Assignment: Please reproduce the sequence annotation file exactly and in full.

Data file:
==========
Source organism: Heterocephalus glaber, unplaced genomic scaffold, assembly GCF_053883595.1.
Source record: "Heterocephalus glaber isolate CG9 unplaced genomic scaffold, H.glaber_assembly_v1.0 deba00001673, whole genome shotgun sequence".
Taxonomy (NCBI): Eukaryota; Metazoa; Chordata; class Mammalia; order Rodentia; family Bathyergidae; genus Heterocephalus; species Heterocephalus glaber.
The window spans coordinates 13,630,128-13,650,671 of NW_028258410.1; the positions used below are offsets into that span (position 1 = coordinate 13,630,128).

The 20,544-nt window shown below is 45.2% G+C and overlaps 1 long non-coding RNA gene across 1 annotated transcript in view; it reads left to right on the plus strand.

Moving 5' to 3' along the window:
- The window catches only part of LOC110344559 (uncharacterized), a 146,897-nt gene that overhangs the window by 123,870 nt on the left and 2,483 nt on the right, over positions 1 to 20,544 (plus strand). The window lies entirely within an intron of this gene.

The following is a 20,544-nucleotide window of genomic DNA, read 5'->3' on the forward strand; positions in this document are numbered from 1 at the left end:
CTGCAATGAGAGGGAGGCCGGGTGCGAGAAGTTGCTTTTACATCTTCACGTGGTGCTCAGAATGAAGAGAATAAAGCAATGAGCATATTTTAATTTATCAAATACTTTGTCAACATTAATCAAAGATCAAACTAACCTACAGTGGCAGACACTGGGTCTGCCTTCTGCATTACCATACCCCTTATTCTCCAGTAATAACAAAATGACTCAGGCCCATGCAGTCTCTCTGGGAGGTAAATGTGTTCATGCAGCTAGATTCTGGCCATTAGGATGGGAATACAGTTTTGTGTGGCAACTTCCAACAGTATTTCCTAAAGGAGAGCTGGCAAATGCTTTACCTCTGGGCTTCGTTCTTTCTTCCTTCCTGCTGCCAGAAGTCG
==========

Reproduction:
Source organism: Heterocephalus glaber, unplaced genomic scaffold, assembly GCF_053883595.1.
Source record: "Heterocephalus glaber isolate CG9 unplaced genomic scaffold, H.glaber_assembly_v1.0 deba00001673, whole genome shotgun sequence".
Taxonomy (NCBI): Eukaryota; Metazoa; Chordata; class Mammalia; order Rodentia; family Bathyergidae; genus Heterocephalus; species Heterocephalus glaber.
The window spans coordinates 13,630,128-13,650,671 of NW_028258410.1; the positions used below are offsets into that span (position 1 = coordinate 13,630,128).

The 20,544-nt window shown below is 45.2% G+C and overlaps 1 long non-coding RNA gene across 1 annotated transcript in view; it reads left to right on the plus strand.

Moving 5' to 3' along the window:
- The window catches only part of LOC110344559 (uncharacterized), a 146,897-nt gene that overhangs the window by 123,870 nt on the left and 2,483 nt on the right, over positions 1 to 20,544 (plus strand). The window lies entirely within an intron of this gene.

The following is a 20,544-nucleotide window of genomic DNA, read 5'->3' on the forward strand; positions in this document are numbered from 1 at the left end:
CTGCAATGAGAGGGAGGCCGGGTGCGAGAAGTTGCTTTTACATCTTCACGTGGTGCTCAGAATGAAGAGAATAAAGCAATGAGCATATTTTAATTTATCAAATACTTTGTCAACATTAATCAAAGATCAAACTAACCTACAGTGGCAGACACTGGGTCTGCCTTCTGCATTACCATACCCCTTATTCTCCAGTAATAACAAAATGACTCAGGCCCATGCAGTCTCTCTGGGAGGTAAATGTGTTCATGCAGCTAGATTCTGGCCATTAGGATGGGAATACAGTTTTGTGTGGCAACTTCCAACAGTATTTCCTAAAGGAGAGCTGGCAAATGCTTTACCTCTGGGCTTCGTTCTTTCTTCCTTCCTGCTGCCAGAAGTCG